18. Holm, S. (1979). A simple sequentially rejective multiple test procedure. Scandinavian Journal of Statistics, 6, 65–70.Google Scholar
  19. Jaswal, V., & Markman, E. (2001). Learning proper and common names in inferential versus ostensive contexts. Child Development, 27(3), 768–786.CrossRefGoogle Scholar
  20. Koegel, L. K., Koegel, R. L., & Smith, A. (1997). Variables related to differences in standardized test outcomes for children with autism. Journal of Autism and Developmental Disorders, 27(3), 233–243.CrossRefPubMedGoogle Scholar
  21. Lahey, M. (1988). Language disorders and language development. New York, NY: Macmillan.Google Scholar
  22. Lake, J. K., Humphreys, K. R., & Cardy, S. (2011). Listener vs. speaker-oriented aspects of speech: Studying the disfluencies of individuals with autism spectrum disorders. Psychonomic Bulletin and Review, 18(1), 135–140.CrossRefPubMedGoogle Scholar
  23. Lord, C., Risi, S., Lambrecht, L. K., Cook, E. H., Leventhal, B. L., DiLavore, P. C., et al. (1999). The autism diagnostic observation schedule-generic: A standard measure of social and communication deficits associated with the spectrum of autism. Journal of Autism and Developmental Disorders, 30, 205–223.CrossRefGoogle Scholar
  24. Lord, C., Rutter, M., & Le Couteur, A. (1994). Autism diagnostic interview-revised: A revised version of a diagnostic interview for caregivers of individuals with possible pervasive developmental disorders. Journal of Autism and Developmental Disorders, 24, 659–685.CrossRefPubMedGoogle Scholar
  25. Loveland, K. A., Landry, S. H., Hughes, S. O., Hall, S. K., & McEvoy, R. E. (1988). Speech acts and the pragmatic deficits of autism. Journal of Speech and Hearing Research, 31(4), 593–604.CrossRefPubMedGoogle Scholar
  26. MacWhinney, B. (2000). The CHILDES project: Tools for analyzing talk (3rd ed.). Mahwah, NJ: Lawrence Erlbaum Associates.Google Scholar
  27. Mundy, P., Delgado, C., Block, J., Venezia, M., Hogan, A., & Seibert, J. (2003). A manual for the abridged early social communication scales (ESCS). Coral Gables, FL: University of Miami.Google Scholar
  28. Ninio, A., & Wheeler, P. (1986). A manual for classifying verbal communicative acts in mother infant interaction. Transcript Analysis, 3(1), 1–82.Google Scholar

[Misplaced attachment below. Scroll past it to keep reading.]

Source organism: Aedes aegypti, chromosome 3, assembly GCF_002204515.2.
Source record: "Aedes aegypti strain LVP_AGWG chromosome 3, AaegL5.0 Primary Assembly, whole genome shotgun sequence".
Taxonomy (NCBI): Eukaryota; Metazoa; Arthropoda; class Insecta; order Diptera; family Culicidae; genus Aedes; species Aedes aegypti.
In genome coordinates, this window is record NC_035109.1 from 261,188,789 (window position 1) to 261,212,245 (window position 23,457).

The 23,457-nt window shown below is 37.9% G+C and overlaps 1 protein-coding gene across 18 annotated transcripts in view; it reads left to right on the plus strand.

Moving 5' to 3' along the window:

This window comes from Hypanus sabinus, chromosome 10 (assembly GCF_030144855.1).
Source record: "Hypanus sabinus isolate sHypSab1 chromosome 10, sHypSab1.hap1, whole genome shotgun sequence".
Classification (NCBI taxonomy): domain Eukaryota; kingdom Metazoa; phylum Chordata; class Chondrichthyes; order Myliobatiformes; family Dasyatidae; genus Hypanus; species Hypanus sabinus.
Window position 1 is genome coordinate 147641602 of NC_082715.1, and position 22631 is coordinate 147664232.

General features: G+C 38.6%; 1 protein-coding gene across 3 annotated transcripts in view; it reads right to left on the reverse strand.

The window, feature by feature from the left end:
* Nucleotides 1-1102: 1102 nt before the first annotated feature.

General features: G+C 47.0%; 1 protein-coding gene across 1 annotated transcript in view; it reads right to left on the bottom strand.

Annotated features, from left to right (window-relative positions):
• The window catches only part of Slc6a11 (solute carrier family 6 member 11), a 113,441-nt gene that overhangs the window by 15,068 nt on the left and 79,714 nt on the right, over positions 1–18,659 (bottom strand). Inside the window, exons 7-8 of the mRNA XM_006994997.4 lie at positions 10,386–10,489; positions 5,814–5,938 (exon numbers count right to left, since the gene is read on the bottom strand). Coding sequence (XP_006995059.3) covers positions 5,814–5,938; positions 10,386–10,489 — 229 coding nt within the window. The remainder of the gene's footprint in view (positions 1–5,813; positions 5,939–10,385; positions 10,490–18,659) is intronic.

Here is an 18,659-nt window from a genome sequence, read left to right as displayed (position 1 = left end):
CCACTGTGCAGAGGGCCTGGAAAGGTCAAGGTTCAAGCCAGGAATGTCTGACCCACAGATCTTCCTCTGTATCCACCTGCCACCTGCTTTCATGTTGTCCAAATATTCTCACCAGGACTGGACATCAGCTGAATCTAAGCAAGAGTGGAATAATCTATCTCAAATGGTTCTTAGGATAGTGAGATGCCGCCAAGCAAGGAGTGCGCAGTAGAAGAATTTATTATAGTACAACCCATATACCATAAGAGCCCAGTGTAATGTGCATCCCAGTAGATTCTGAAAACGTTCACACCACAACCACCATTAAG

29. Rogers, S. J., Hayden, D., Hepburn, S., Charlifue-Smith, R., Hall, T., & Hayes, A. (2006). Teaching young nonverbal children with autism useful speech: A pilot study of the Denver model and PROMPT interventions. Journal of Autism and Developmental Disorders, 36(8), 1007–1024.CrossRefPubMedGoogle Scholar
  30. Searle, J. R. (1969). Speech acts: An essay in the philosophy of language. London: Cambridge University Press.CrossRefGoogle Scholar
  31. Tager-Flusberg, H. (1994). Dissociations in form and function in the acquisition of language by autistic children. In H. Tager-Flusberg (Ed.), Constraints on language acquisition: Studies of atypical children (pp. 175–194). Hillsdale, NJ: Erlbaum.Google Scholar
  32. Tager-Flusberg, H. (2000). The challenge of studying language development in children with autism. In L. Menn & N. Bernstein Ratner (Eds.), Methods for studying language production (pp. 313–331). Mahwah, NJ: Erlbaum.Google Scholar
  33. Tager-Flusberg, H., & Anderson, M. (1991). The development of contingent discourse ability in autistic children. Journal of Child Psychology and Psychiatry and Allied Disciplines, 32(7), 1123–1134.CrossRefGoogle Scholar
  34. Tomasello, M. (2003). Constructing a language: A usage-based theory of language acquisition. Cambridge, MA: Harvard University Press.Google Scholar
  35. Turing, A. M. (1950). Computing machinery and intelligence. Mind, 59(236), 433–460.CrossRefGoogle Scholar
  36. Venker, C., McDuffie, A., Weismer, S. E., & Abbeduto, L. (2011). Increasing verbal responsiveness in parents of children with autism: a pilot study. Autism, 16(6), 568–585.CrossRefPubMedCentralPubMedGoogle Scholar
  37. Wechsler, D. (2002). Wechsler preschool and primary scale of intelligence (3rd ed.). San Antonio, TX: Pearson.Google Scholar
  38. Wilkinson, K. M. (1998). Profiles of language and communication skills in autism. Mental Retardation and Developmental Disabilities Research Reviews, 4(2), 73–79.CrossRefGoogle Scholar
  39. Wittgenstein, L. (1953). Philosophical investigations. G. E. M. Anscombe & R. Rhees (Eds.), (G. E. M. Anscombe, Trans.). Oxford: Blackwell.Google Scholar
  40. Yoder, P., & Stone, W. (2006). A randomized comparison of the effect of two prelinguistic communication interventions on the acquisition of spoken communication in preschoolers with ASD. Journal of Speech, Language, and Hearing Research, 49, 698–711.CrossRefPubMedGoogle Scholar
  41. Zimmerman, I., Steiner, V., & Pond, R. (2006). Preschool language scale-4. New York: The Psychological Corporation and Harcourt Brace Jovanovich.Google Scholar

Copyright information

© Springer Science+Business Media New York 2014

Authors and Affiliations

  • Devin M. Casenhiser
    • 1
    • 2
  • Amanda Binns
    • 1
  • Fay McGill
    • 1
  • Olga Morderer
    • 1
  • Stuart G. Shanker
    • 1
  1. 1.Milton and Ethel Harris Research InitiativeYork UniversityTorontoCanada
  2. 2.Department of Audiology and Speech PathologyUniversity of Tennessee Health Science CenterKnoxvilleUSA

Personalised recommendations